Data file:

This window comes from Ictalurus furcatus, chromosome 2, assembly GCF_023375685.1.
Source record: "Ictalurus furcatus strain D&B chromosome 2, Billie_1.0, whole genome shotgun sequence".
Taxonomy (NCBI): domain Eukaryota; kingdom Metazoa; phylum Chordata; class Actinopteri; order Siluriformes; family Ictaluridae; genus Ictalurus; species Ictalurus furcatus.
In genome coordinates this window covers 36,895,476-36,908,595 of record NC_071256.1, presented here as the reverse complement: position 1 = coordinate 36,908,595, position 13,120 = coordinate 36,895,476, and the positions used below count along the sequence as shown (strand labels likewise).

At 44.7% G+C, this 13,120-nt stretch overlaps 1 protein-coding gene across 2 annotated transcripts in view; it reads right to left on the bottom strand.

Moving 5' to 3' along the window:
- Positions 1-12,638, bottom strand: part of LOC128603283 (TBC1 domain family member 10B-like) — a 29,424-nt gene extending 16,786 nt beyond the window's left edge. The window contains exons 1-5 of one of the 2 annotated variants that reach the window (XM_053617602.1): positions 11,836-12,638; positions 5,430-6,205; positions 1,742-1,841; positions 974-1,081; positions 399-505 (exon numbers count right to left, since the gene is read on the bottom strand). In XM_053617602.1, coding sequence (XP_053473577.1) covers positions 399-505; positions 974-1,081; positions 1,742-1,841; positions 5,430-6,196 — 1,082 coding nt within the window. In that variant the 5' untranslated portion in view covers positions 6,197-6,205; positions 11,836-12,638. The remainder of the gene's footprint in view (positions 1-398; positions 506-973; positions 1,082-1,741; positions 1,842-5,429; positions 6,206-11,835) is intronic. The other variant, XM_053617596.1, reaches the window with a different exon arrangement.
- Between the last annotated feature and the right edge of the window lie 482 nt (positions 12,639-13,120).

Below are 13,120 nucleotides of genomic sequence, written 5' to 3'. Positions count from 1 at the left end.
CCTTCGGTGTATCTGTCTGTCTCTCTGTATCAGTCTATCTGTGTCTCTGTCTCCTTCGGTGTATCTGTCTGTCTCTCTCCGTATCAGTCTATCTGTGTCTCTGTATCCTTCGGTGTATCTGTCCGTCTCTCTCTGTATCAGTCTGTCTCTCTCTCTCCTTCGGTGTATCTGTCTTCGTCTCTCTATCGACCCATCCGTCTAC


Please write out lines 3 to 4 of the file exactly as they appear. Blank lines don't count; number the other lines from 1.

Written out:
Taxonomy (NCBI): domain Eukaryota; kingdom Metazoa; phylum Chordata; class Actinopteri; order Siluriformes; family Ictaluridae; genus Ictalurus; species Ictalurus furcatus.
In genome coordinates this window covers 36,895,476-36,908,595 of record NC_071256.1, presented here as the reverse complement: position 1 = coordinate 36,908,595, position 13,120 = coordinate 36,895,476, and the positions used below count along the sequence as shown (strand labels likewise).